PART A - STANDARD NEGATIVE AND COLOR PRINTING
A standard control negative is an average, normal color negative properly
exposed under known conditions and that is known from actual trial to make
an excellent print. In other words, it has been printed previously, and an
accurate record of the filter pack required for a particular paper emulsion
is available. Here is a standard that can be used for comparison purposes.
a. Using a Standard Negative.
The standard negative can be useful in
at least three different ways:
For comparing its printing characteristics with those of other
For checking processing.
The standard negative should be typical of the majority of negatives to be
If most of your negatives are outdoor shots on Kodak Gold 100
film, the standard negative should obviously be shot on Kodak Gold 100.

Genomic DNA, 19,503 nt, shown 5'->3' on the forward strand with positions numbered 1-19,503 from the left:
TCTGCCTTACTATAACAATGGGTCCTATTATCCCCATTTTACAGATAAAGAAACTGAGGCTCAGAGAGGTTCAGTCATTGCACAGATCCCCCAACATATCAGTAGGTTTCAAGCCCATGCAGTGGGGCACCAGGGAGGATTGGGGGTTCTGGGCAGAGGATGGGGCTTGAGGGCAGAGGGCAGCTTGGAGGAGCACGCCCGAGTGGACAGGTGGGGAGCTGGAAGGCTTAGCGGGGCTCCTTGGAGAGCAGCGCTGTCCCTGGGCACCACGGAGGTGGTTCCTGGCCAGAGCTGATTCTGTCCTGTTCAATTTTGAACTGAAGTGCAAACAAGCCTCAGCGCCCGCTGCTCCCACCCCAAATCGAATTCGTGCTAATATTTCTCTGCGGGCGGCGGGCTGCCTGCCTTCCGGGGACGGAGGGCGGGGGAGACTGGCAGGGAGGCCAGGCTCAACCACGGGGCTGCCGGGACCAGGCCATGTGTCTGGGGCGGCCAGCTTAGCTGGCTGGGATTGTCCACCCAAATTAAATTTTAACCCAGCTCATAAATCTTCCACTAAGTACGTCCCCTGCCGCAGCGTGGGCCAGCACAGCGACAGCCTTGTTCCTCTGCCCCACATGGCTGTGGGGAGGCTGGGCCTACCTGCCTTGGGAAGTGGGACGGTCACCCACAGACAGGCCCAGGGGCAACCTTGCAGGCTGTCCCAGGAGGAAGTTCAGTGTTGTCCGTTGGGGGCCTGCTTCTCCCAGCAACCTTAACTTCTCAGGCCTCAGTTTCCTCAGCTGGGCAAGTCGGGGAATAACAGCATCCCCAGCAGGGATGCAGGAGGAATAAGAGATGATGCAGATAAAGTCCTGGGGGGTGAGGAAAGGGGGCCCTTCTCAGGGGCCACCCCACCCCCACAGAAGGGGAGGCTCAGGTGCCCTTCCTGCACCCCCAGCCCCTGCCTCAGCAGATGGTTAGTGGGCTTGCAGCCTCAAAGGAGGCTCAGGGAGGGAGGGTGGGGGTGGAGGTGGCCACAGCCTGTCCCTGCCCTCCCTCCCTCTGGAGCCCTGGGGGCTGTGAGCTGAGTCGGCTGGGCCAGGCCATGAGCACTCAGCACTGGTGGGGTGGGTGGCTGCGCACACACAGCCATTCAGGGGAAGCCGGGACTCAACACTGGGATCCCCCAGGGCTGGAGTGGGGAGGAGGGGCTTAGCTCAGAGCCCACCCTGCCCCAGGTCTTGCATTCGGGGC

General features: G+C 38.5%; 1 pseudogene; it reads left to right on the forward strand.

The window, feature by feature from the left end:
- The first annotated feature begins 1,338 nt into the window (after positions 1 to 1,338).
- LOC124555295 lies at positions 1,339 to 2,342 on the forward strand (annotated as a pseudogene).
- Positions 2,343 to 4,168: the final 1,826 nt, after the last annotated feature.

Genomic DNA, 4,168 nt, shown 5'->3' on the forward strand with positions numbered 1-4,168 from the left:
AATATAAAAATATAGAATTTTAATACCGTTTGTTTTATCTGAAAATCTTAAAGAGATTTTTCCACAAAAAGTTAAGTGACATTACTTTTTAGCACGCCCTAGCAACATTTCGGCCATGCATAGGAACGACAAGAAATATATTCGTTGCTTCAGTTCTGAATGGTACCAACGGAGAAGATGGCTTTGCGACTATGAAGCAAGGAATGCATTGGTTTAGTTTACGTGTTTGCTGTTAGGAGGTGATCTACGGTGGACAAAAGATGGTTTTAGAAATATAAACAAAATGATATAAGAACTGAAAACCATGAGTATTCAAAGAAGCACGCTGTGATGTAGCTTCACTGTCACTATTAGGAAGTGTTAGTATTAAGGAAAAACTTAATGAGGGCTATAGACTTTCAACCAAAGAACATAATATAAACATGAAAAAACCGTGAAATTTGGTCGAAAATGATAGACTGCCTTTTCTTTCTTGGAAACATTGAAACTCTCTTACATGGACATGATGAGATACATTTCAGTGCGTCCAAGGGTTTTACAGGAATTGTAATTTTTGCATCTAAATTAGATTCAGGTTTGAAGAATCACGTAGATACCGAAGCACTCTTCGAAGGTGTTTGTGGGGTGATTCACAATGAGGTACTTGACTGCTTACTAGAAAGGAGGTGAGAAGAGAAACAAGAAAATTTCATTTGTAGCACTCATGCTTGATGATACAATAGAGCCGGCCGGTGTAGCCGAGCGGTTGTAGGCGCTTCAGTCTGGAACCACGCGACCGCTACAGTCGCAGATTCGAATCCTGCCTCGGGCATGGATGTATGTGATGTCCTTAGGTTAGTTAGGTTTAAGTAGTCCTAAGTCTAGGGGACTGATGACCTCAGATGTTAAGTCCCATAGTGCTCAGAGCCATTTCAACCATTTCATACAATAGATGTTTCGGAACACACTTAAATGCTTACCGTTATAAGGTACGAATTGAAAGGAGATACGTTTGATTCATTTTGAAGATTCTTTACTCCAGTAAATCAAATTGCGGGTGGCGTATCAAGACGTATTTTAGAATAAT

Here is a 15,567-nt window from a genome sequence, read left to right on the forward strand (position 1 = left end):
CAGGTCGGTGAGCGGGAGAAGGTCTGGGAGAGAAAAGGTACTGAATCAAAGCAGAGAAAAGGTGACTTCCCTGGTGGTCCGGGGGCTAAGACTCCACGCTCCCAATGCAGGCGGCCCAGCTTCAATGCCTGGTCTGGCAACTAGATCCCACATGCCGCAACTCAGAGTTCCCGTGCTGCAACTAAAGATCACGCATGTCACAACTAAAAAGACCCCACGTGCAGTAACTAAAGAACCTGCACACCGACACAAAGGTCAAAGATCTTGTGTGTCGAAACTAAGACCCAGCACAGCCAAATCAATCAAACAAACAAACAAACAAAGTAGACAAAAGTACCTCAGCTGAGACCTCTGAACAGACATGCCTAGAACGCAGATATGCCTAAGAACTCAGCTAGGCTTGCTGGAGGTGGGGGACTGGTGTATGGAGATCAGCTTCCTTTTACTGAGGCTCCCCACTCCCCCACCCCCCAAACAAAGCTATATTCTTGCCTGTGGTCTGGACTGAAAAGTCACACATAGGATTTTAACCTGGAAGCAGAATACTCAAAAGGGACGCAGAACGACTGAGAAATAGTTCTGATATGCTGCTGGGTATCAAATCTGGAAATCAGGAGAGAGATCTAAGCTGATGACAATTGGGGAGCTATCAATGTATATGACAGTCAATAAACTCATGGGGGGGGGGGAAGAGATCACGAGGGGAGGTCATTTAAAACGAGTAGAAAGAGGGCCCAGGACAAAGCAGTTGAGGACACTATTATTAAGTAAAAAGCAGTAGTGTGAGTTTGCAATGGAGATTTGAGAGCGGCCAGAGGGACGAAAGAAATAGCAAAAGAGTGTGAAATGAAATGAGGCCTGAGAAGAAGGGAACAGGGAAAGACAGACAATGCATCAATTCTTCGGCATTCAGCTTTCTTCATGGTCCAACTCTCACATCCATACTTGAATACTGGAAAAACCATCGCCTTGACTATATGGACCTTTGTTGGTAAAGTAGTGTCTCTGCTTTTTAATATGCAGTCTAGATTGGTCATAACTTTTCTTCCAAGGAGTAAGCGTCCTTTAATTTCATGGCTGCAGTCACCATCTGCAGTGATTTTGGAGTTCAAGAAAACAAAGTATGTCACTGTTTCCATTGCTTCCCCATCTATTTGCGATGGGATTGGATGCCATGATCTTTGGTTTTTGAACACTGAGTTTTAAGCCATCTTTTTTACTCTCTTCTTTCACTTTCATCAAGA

Further, it should be normally exposed, normally processed, and it should be
of a typical subject with typical lighting. That is, the lighting ratio and
light direction should be similar to most of the negatives that are to be
b. Selecting a Standard Negative.
It will help considerably if the
standard negative contains some areas that are relatively sensitive to minor
color balance changes.
(1) For example, sunsets or flowers are not good standard negative
test subjects because they often can be printed over a wide range of color
balance and still be pleasing.
(2) However, the face in a portrait is a sensitive area, as is any
near neutral, such as a sunlit concrete surface. Surprising as it may seem,
a prominent sunlit tree trunk may be helpful in judging small color
differences in middle tones and shadow areas.
(3) Best of all is a gray scale or a card of 18% reflectance, such as
the gray side of the Kodak Neutral Test Card placed in the scene.